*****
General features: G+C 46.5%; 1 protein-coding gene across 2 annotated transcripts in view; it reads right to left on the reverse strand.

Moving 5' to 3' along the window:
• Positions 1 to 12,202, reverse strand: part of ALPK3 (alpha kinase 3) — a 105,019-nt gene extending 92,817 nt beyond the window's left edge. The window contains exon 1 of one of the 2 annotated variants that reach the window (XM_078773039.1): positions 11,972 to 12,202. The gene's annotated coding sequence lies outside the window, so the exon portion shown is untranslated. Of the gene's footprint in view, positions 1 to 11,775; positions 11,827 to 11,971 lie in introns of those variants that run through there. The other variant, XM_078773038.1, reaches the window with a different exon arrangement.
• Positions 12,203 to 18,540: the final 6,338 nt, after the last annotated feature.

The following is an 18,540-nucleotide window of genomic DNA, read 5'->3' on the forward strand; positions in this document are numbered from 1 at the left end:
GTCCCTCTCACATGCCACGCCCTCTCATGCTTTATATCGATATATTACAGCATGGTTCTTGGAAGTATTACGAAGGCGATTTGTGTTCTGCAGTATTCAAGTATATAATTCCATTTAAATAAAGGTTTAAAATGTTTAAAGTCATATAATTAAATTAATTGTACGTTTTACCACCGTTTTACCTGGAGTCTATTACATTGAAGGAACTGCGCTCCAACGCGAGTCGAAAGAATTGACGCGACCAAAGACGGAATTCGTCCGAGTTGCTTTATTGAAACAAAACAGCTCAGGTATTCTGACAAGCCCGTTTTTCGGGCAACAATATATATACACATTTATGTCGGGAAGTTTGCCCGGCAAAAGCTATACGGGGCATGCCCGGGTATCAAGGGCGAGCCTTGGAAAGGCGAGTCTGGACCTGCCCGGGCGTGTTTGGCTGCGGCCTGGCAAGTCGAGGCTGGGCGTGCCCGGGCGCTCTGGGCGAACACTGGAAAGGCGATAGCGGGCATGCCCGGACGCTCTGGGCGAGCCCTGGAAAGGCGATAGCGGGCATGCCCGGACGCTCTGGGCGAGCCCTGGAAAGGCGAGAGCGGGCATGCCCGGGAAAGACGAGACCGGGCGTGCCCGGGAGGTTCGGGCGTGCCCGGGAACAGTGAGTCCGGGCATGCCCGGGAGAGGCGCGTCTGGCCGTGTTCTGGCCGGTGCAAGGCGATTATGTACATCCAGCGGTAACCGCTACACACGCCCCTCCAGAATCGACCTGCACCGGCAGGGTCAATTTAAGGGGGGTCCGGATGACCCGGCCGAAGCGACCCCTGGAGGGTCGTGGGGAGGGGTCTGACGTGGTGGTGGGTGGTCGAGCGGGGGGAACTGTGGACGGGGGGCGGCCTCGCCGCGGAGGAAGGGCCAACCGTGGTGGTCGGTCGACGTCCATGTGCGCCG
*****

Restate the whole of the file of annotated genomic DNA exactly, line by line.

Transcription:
General features: G+C 46.5%; 1 protein-coding gene across 2 annotated transcripts in view; it reads right to left on the reverse strand.

Moving 5' to 3' along the window:
• Positions 1 to 12,202, reverse strand: part of ALPK3 (alpha kinase 3) — a 105,019-nt gene extending 92,817 nt beyond the window's left edge. The window contains exon 1 of one of the 2 annotated variants that reach the window (XM_078773039.1): positions 11,972 to 12,202. The gene's annotated coding sequence lies outside the window, so the exon portion shown is untranslated. Of the gene's footprint in view, positions 1 to 11,775; positions 11,827 to 11,971 lie in introns of those variants that run through there. The other variant, XM_078773038.1, reaches the window with a different exon arrangement.
• Positions 12,203 to 18,540: the final 6,338 nt, after the last annotated feature.

The following is an 18,540-nucleotide window of genomic DNA, read 5'->3' on the forward strand; positions in this document are numbered from 1 at the left end:
GTCCCTCTCACATGCCACGCCCTCTCATGCTTTATATCGATATATTACAGCATGGTTCTTGGAAGTATTACGAAGGCGATTTGTGTTCTGCAGTATTCAAGTATATAATTCCATTTAAATAAAGGTTTAAAATGTTTAAAGTCATATAATTAAATTAATTGTACGTTTTACCACCGTTTTACCTGGAGTCTATTACATTGAAGGAACTGCGCTCCAACGCGAGTCGAAAGAATTGACGCGACCAAAGACGGAATTCGTCCGAGTTGCTTTATTGAAACAAAACAGCTCAGGTATTCTGACAAGCCCGTTTTTCGGGCAACAATATATATACACATTTATGTCGGGAAGTTTGCCCGGCAAAAGCTATACGGGGCATGCCCGGGTATCAAGGGCGAGCCTTGGAAAGGCGAGTCTGGACCTGCCCGGGCGTGTTTGGCTGCGGCCTGGCAAGTCGAGGCTGGGCGTGCCCGGGCGCTCTGGGCGAACACTGGAAAGGCGATAGCGGGCATGCCCGGACGCTCTGGGCGAGCCCTGGAAAGGCGATAGCGGGCATGCCCGGACGCTCTGGGCGAGCCCTGGAAAGGCGAGAGCGGGCATGCCCGGGAAAGACGAGACCGGGCGTGCCCGGGAGGTTCGGGCGTGCCCGGGAACAGTGAGTCCGGGCATGCCCGGGAGAGGCGCGTCTGGCCGTGTTCTGGCCGGTGCAAGGCGATTATGTACATCCAGCGGTAACCGCTACACACGCCCCTCCAGAATCGACCTGCACCGGCAGGGTCAATTTAAGGGGGGTCCGGATGACCCGGCCGAAGCGACCCCTGGAGGGTCGTGGGGAGGGGTCTGACGTGGTGGTGGGTGGTCGAGCGGGGGGAACTGTGGACGGGGGGCGGCCTCGCCGCGGAGGAAGGGCCAACCGTGGTGGTCGGTCGACGTCCATGTGCGCCG